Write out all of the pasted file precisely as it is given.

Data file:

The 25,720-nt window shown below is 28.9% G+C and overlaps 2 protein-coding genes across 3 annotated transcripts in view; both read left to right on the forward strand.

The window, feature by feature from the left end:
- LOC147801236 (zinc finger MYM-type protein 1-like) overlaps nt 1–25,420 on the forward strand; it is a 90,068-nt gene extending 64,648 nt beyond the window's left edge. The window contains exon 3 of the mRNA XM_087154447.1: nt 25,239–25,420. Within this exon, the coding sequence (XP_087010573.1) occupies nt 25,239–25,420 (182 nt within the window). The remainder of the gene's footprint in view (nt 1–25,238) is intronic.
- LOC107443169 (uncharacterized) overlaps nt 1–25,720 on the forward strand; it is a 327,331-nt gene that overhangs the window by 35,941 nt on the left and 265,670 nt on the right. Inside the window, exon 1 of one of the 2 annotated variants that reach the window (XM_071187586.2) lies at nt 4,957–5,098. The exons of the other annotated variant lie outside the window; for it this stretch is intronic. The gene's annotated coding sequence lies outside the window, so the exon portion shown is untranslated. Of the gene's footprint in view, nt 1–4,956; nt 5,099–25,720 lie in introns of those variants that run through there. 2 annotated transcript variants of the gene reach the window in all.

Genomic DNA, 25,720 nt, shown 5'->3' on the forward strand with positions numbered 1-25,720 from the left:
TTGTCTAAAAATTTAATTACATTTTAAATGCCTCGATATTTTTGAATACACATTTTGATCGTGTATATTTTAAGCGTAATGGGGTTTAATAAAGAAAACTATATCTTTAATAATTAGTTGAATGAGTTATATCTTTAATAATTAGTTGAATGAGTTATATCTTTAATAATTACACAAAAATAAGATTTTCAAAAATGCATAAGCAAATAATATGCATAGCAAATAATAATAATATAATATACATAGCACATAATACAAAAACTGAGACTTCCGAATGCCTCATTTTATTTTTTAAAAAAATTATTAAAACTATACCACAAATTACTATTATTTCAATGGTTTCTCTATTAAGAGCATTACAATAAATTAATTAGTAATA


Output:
The 25,720-nt window shown below is 28.9% G+C and overlaps 2 protein-coding genes across 3 annotated transcripts in view; both read left to right on the forward strand.

The window, feature by feature from the left end:
- LOC147801236 (zinc finger MYM-type protein 1-like) overlaps nt 1–25,420 on the forward strand; it is a 90,068-nt gene extending 64,648 nt beyond the window's left edge. The window contains exon 3 of the mRNA XM_087154447.1: nt 25,239–25,420. Within this exon, the coding sequence (XP_087010573.1) occupies nt 25,239–25,420 (182 nt within the window). The remainder of the gene's footprint in view (nt 1–25,238) is intronic.
- LOC107443169 (uncharacterized) overlaps nt 1–25,720 on the forward strand; it is a 327,331-nt gene that overhangs the window by 35,941 nt on the left and 265,670 nt on the right. Inside the window, exon 1 of one of the 2 annotated variants that reach the window (XM_071187586.2) lies at nt 4,957–5,098. The exons of the other annotated variant lie outside the window; for it this stretch is intronic. The gene's annotated coding sequence lies outside the window, so the exon portion shown is untranslated. Of the gene's footprint in view, nt 1–4,956; nt 5,099–25,720 lie in introns of those variants that run through there. 2 annotated transcript variants of the gene reach the window in all.

Genomic DNA, 25,720 nt, shown 5'->3' on the forward strand with positions numbered 1-25,720 from the left:
TTGTCTAAAAATTTAATTACATTTTAAATGCCTCGATATTTTTGAATACACATTTTGATCGTGTATATTTTAAGCGTAATGGGGTTTAATAAAGAAAACTATATCTTTAATAATTAGTTGAATGAGTTATATCTTTAATAATTAGTTGAATGAGTTATATCTTTAATAATTACACAAAAATAAGATTTTCAAAAATGCATAAGCAAATAATATGCATAGCAAATAATAATAATATAATATACATAGCACATAATACAAAAACTGAGACTTCCGAATGCCTCATTTTATTTTTTAAAAAAATTATTAAAACTATACCACAAATTACTATTATTTCAATGGTTTCTCTATTAAGAGCATTACAATAAATTAATTAGTAATA